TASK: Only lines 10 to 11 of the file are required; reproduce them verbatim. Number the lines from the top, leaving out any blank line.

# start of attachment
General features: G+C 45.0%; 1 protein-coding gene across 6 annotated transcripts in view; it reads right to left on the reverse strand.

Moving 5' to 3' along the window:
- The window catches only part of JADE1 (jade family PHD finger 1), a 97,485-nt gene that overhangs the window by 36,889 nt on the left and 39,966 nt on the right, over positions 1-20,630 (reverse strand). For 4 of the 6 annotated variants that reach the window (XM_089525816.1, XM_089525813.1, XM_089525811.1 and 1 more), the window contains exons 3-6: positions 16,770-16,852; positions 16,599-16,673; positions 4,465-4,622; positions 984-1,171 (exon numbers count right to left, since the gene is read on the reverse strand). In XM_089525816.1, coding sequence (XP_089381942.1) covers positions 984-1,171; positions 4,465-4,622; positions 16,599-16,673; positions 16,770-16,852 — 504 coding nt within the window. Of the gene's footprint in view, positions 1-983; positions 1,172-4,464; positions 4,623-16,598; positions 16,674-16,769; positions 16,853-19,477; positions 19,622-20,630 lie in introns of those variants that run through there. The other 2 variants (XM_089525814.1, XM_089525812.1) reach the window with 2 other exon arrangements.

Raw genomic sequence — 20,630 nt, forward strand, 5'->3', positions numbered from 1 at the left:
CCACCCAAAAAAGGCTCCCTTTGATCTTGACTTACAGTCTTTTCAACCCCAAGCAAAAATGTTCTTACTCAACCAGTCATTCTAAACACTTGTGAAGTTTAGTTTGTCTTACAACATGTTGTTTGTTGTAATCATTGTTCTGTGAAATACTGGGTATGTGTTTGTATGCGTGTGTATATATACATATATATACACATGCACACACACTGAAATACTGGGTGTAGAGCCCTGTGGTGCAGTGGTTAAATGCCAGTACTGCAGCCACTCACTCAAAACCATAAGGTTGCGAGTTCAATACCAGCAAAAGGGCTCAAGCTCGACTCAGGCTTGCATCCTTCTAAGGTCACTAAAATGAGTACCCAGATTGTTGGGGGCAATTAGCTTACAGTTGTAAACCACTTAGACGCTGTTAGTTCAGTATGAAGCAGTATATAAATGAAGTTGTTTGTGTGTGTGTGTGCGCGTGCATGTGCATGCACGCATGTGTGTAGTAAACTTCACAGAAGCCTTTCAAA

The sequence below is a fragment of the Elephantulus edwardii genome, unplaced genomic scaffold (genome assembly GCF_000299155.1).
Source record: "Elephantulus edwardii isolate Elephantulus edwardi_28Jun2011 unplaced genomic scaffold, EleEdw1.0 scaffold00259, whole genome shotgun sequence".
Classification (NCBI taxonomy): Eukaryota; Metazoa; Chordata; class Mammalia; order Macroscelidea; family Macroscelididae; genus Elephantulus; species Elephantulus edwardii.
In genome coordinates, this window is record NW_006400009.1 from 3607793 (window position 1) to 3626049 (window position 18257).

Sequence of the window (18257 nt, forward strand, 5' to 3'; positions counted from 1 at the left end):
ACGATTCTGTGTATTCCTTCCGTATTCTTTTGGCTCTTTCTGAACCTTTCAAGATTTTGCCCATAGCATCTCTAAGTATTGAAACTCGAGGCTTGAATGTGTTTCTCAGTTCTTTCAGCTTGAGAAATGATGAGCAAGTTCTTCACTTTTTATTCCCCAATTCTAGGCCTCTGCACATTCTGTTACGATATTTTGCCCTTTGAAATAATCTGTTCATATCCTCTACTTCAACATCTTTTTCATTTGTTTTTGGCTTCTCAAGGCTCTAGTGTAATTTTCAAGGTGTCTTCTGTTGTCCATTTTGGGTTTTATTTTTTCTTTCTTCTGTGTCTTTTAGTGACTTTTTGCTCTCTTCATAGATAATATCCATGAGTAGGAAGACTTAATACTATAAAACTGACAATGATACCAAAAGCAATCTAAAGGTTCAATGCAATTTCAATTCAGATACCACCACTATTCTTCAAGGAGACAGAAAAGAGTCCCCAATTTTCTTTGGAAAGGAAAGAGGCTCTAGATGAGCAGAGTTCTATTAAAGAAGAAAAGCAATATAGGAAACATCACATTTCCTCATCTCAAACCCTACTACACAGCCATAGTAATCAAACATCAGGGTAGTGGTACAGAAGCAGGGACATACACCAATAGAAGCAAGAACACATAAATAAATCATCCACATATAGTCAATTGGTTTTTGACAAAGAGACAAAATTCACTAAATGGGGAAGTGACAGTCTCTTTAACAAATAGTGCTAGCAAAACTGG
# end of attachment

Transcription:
Sequence of the window (18257 nt, forward strand, 5' to 3'; positions counted from 1 at the left end):
ACGATTCTGTGTATTCCTTCCGTATTCTTTTGGCTCTTTCTGAACCTTTCAAGATTTTGCCCATAGCATCTCTAAGTATTGAAACTCGAGGCTTGAATGTGTTTCTCAGTTCTTTCAGCTTGAGAAATGATGAGCAAGTTCTTCACTTTTTATTCCCCAATTCTAGGCCTCTGCACATTCTGTTACGATATTTTGCCCTTTGAAATAATCTGTTCATATCCTCTACTTCAACATCTTTTTCATTTGTTTTTGGCTTCTCAAGGCTCTAGTGTAATTTTCAAGGTGTCTTCTGTTGTCCATTTTGGGTTTTATTTTTTCTTTCTTCTGTGTCTTTTAGTGACTTTTTGCTCTCTTCATAGATAATATCCATGAGTAGGAAGACTTAATACTATAAAACTGACAATGATACCAAAAGCAATCTAAAGGTTCAATGCAATTTCAATTCAGATACCACCACTATTCTTCAAGGAGACAGAAAAGAGTCCCCAATTTTCTTTGGAAAGGAAAGAGGCTCTAGATGAGCAGAGTTCTATTAAAGAAGAAAAGCAATATAGGAAACATCACATTTCCTCATCTCAAACCCTACTACACAGCCATAGTAATCAAACATCAGGGTAGTGGTACAGAAGCAGGGACATACACCAATAGAAGCAAGAACACATAAATAAATCATCCACATATAGTCAATTGGTTTTTGACAAAGAGACAAAATTCACTAAATGGGGAAGTGACAGTCTCTTTAACAAATAGTGCTAGCAAAACTGG